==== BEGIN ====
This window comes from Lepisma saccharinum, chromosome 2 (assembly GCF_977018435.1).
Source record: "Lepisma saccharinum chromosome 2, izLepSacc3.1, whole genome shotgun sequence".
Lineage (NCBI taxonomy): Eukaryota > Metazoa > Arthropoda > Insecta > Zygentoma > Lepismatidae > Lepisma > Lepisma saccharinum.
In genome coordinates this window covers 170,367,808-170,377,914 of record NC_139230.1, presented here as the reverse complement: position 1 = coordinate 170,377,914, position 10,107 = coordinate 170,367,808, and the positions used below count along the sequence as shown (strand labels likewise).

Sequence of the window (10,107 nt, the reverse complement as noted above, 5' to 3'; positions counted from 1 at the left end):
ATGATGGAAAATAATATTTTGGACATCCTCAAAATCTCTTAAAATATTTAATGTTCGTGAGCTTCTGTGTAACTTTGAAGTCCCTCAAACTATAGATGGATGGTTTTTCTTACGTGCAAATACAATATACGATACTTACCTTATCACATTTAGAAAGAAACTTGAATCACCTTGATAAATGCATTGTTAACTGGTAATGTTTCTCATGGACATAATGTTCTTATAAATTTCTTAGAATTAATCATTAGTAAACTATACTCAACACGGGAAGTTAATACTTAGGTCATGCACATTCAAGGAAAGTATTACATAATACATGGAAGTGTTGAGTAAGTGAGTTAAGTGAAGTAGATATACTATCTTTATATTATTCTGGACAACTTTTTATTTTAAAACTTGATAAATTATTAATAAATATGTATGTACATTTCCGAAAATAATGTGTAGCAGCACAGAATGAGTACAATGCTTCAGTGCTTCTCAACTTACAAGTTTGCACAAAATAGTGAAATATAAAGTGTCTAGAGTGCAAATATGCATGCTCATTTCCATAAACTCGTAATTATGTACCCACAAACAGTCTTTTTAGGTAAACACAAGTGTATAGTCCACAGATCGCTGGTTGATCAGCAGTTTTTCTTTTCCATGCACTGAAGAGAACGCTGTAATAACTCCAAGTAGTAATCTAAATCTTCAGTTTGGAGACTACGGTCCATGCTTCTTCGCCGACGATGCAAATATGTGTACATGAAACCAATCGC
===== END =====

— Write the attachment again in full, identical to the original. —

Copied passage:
This window comes from Lepisma saccharinum, chromosome 2 (assembly GCF_977018435.1).
Source record: "Lepisma saccharinum chromosome 2, izLepSacc3.1, whole genome shotgun sequence".
Lineage (NCBI taxonomy): Eukaryota > Metazoa > Arthropoda > Insecta > Zygentoma > Lepismatidae > Lepisma > Lepisma saccharinum.
In genome coordinates this window covers 170,367,808-170,377,914 of record NC_139230.1, presented here as the reverse complement: position 1 = coordinate 170,377,914, position 10,107 = coordinate 170,367,808, and the positions used below count along the sequence as shown (strand labels likewise).

Sequence of the window (10,107 nt, the reverse complement as noted above, 5' to 3'; positions counted from 1 at the left end):
ATGATGGAAAATAATATTTTGGACATCCTCAAAATCTCTTAAAATATTTAATGTTCGTGAGCTTCTGTGTAACTTTGAAGTCCCTCAAACTATAGATGGATGGTTTTTCTTACGTGCAAATACAATATACGATACTTACCTTATCACATTTAGAAAGAAACTTGAATCACCTTGATAAATGCATTGTTAACTGGTAATGTTTCTCATGGACATAATGTTCTTATAAATTTCTTAGAATTAATCATTAGTAAACTATACTCAACACGGGAAGTTAATACTTAGGTCATGCACATTCAAGGAAAGTATTACATAATACATGGAAGTGTTGAGTAAGTGAGTTAAGTGAAGTAGATATACTATCTTTATATTATTCTGGACAACTTTTTATTTTAAAACTTGATAAATTATTAATAAATATGTATGTACATTTCCGAAAATAATGTGTAGCAGCACAGAATGAGTACAATGCTTCAGTGCTTCTCAACTTACAAGTTTGCACAAAATAGTGAAATATAAAGTGTCTAGAGTGCAAATATGCATGCTCATTTCCATAAACTCGTAATTATGTACCCACAAACAGTCTTTTTAGGTAAACACAAGTGTATAGTCCACAGATCGCTGGTTGATCAGCAGTTTTTCTTTTCCATGCACTGAAGAGAACGCTGTAATAACTCCAAGTAGTAATCTAAATCTTCAGTTTGGAGACTACGGTCCATGCTTCTTCGCCGACGATGCAAATATGTGTACATGAAACCAATCGC